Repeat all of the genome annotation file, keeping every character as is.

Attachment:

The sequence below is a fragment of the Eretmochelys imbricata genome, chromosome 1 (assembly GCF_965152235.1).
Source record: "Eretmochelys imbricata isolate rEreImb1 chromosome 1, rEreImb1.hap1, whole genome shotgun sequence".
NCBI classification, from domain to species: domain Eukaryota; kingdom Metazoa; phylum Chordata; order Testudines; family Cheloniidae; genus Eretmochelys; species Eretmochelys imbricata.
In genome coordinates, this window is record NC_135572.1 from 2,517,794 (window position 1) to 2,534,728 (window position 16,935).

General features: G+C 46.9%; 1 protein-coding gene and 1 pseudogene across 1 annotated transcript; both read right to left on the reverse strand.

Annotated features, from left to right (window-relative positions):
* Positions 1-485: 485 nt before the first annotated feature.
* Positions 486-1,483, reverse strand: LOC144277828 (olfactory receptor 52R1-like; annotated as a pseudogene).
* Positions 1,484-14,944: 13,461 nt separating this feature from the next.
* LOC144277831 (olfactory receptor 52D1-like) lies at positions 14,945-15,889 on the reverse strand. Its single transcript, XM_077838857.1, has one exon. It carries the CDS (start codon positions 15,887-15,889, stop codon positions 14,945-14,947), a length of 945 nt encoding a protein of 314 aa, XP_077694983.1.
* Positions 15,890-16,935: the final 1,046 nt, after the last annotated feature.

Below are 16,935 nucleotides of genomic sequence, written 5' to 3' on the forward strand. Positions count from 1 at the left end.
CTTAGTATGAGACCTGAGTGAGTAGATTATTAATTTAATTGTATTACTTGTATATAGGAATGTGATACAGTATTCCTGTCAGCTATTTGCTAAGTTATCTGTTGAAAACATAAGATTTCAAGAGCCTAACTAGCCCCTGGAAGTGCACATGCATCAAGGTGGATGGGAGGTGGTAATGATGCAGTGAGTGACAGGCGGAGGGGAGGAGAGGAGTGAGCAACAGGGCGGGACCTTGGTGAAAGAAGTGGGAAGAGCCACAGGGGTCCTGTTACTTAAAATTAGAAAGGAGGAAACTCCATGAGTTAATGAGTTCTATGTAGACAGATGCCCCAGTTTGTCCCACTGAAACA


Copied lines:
The sequence below is a fragment of the Eretmochelys imbricata genome, chromosome 1 (assembly GCF_965152235.1).
Source record: "Eretmochelys imbricata isolate rEreImb1 chromosome 1, rEreImb1.hap1, whole genome shotgun sequence".
NCBI classification, from domain to species: domain Eukaryota; kingdom Metazoa; phylum Chordata; order Testudines; family Cheloniidae; genus Eretmochelys; species Eretmochelys imbricata.
In genome coordinates, this window is record NC_135572.1 from 2,517,794 (window position 1) to 2,534,728 (window position 16,935).

General features: G+C 46.9%; 1 protein-coding gene and 1 pseudogene across 1 annotated transcript; both read right to left on the reverse strand.

Annotated features, from left to right (window-relative positions):
* Positions 1-485: 485 nt before the first annotated feature.
* Positions 486-1,483, reverse strand: LOC144277828 (olfactory receptor 52R1-like; annotated as a pseudogene).
* Positions 1,484-14,944: 13,461 nt separating this feature from the next.
* LOC144277831 (olfactory receptor 52D1-like) lies at positions 14,945-15,889 on the reverse strand. Its single transcript, XM_077838857.1, has one exon. It carries the CDS (start codon positions 15,887-15,889, stop codon positions 14,945-14,947), a length of 945 nt encoding a protein of 314 aa, XP_077694983.1.
* Positions 15,890-16,935: the final 1,046 nt, after the last annotated feature.

Below are 16,935 nucleotides of genomic sequence, written 5' to 3' on the forward strand. Positions count from 1 at the left end.
CTTAGTATGAGACCTGAGTGAGTAGATTATTAATTTAATTGTATTACTTGTATATAGGAATGTGATACAGTATTCCTGTCAGCTATTTGCTAAGTTATCTGTTGAAAACATAAGATTTCAAGAGCCTAACTAGCCCCTGGAAGTGCACATGCATCAAGGTGGATGGGAGGTGGTAATGATGCAGTGAGTGACAGGCGGAGGGGAGGAGAGGAGTGAGCAACAGGGCGGGACCTTGGTGAAAGAAGTGGGAAGAGCCACAGGGGTCCTGTTACTTAAAATTAGAAAGGAGGAAACTCCATGAGTTAATGAGTTCTATGTAGACAGATGCCCCAGTTTGTCCCACTGAAACA